Ah, gingerbread! It’s not something I’ve always associated with Christmas but now I can’t think of Christmas without pepparkakor anymore. There is no Advent without the smell of spices coming from my kitchen at least once. This year I decided to try my hand at gingerbread cheesecake. No-bake cheesecake, in fact, but don’t let the fact that no baking was involved make you think the house did not smell like gingerbread. This gingerbread cheesecake is flavoured with the same spices I use in pepparkakor: cinnamon, ginger and cloves, and it features a speculoos biscuit base.
Yes, speculoos. That spicy and buttery crunchiness that Belgium and the Netherlands are famous for. I remember I visited the Netherlands for the first time one November many years ago. It was just before Sinterklaas, a celebration on Saint Nicholas’s day. My Dutch friend who was hosting me introduced me to pepernoot, spiced biscuits that are traditional at that time of the year. The peculiar scent of those biscuits followed me all through my short trip to Nijmegen and my brain recorded that scent as the smell of the Netherlands. Ironically, one year later I was there again at the same time of the year. No wonder the first time I decided to make gingerbread houses Amsterdam‘s architecture was my inspiration!
Can’t get the Saint Nicholas Dutch biscuits here, but luckily there is one commercial brand of speculoos that is distributed in Sweden and that’s Lotus Biscoff cookies. I love those. I love dunking them in milk until they basically melt and turn the milk into a delicious cinnamon-caramel-flavoured goodness. These biscuits seemed the perfect ingredient to complete my gingerbread cheesecake project. Read on to see how it went. Please notice that for this cake I used a 15-cm springform pan.
Gingerbread Cheesecake recipe
Speculoos cookie base
- 100 g speculoos cookies
- 60 g unsalted butter
The first thing is the biscuit base of the cheesecake. Place the butter in a small saucepan and set it on the stove. In the meantime, crush the biscuits either by hand or in a food processor. When the butter has melted, combine it with the cookie crumbs. Lay this mixture on the bottom of a tart pan and press to create an even layer. Transfer this to the freezer to firm up. Ikea is famous for its pepparkakor (ginger thins) and I always have a tin of these at home, but I figured that thicker biscuits like the Lotus Biscoff cookies could be a better option in a cheesecake base. You don’t really need to freeze the base, but I like to keep it in the freezer to speed things up so that it’s nice and hard when the filling is ready to go on top of it.
Spiced no-bake cheesecake filling
- 300 g cream cheese
- 400 ml heavy cream
- 2 gelatin sheets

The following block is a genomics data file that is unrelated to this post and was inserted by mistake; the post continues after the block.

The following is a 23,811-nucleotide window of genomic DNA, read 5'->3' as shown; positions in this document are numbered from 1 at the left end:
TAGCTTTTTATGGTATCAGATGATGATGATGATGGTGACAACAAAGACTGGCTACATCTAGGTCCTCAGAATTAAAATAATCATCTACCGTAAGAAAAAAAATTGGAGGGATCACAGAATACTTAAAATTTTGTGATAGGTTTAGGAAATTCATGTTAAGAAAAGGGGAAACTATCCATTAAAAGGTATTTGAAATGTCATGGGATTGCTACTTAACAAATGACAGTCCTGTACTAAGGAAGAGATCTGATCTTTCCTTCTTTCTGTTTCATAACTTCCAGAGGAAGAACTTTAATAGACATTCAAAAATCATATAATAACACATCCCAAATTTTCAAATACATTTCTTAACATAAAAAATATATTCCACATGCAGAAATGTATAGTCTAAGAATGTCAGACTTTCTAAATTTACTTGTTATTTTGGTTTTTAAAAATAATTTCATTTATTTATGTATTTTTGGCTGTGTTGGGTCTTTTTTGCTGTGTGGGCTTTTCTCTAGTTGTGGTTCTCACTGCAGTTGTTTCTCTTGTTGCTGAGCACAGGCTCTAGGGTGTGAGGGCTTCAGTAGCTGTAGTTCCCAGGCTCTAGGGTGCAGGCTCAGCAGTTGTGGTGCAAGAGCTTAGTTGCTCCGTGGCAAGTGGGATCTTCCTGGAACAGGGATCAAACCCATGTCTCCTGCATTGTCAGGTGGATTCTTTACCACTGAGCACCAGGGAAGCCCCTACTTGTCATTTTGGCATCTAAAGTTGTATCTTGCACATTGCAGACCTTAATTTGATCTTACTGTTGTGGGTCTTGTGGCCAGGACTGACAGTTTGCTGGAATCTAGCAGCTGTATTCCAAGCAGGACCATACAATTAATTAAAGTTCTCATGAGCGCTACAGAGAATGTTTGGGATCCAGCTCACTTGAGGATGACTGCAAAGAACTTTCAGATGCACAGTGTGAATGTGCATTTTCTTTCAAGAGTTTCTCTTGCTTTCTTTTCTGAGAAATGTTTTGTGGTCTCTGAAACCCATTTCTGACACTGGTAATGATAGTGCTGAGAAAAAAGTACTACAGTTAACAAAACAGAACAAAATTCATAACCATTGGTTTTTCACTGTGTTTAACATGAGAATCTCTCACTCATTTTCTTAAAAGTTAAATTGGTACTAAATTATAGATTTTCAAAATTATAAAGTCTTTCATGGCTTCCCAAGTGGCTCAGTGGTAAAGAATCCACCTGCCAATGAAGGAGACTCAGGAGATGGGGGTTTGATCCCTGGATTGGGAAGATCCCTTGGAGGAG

- 70 g dark muscovado sugar
- 3/4 tsp cinnamon
- 3/4 tsp ginger
- 1/4 tsp cloves
- 40 g syrup
Place the gelatin sheets in a bowl with cold water and leave to soak. Separate 300 ml of heavy cream and beat it with a hand mixer until it reaches soft peaks, then set aside. In another bowl combine the cream cheese, the muscovado sugar and the spices and beat with a hand mixer at medium speed for about 5 minutes. I think dark muscovado sugar is the perfect sugar for this recipe as it already possesses that syrupy quality that good gingerbread biscuits have (it’s the molasses), but since it’s not a fine sugar like confectioner’s sugar, it takes some beating for it to dissolve. So keep working until you can feel with your fingers that the sugar has nearly been dissolved. After that, add the syrup, and keep beating.
Set the remaining cream in a small saucepan and warm that up. Remove from the heat just before it boils. Strain the gelatin and add it to the hot cream, whisking to dissolve it. Let it cool down for a couple of minutes, then add this to the cream cheese mixture. Start the mixer on low speed and combine. The mixture at this point should be quite runny, but that’s fine: the gelatin and whipped cream will help to change that. Set the mixer aside and add half of the whipped cream to the cream cheese mixture. Gently fold that in, then repeat adding the rest of the whipped cream. Now the overall texture of the spiced filling should have changed to thicker. Transfer this mixture into the cake pan lined with the biscuit base and leave in the fridge for a few hours (preferably overnight) to firm up.
Notice anything familiar in the quantities of the spices? If you’ve ever baked my pepparkakor, a recipe proudly crafted to contain no eggs nor dairy to suit various dietary requirements, you will notice that this gingerbread cheesecake contains the exact same quantities of the same spices. I think this is a very balanced blend that nicely contrasts the tangy quality of the cream cheese, without being too overwhelming. The speculoos base alone already gives this cake a very spicy flavour, so you don’t want to go too heavy with the filling.
Biscoff cookies are said to be the perfect biscuits to go with coffee, so I figured this cake should, too. In fact, it was a very good combination. This spiced cheesecake makes for a great Christmas-time fika, and if you’re in a coffee-obsessed country like I am at this time of the year you can as well find seasonal Christmas coffee. Well, no excuses, now go and make it.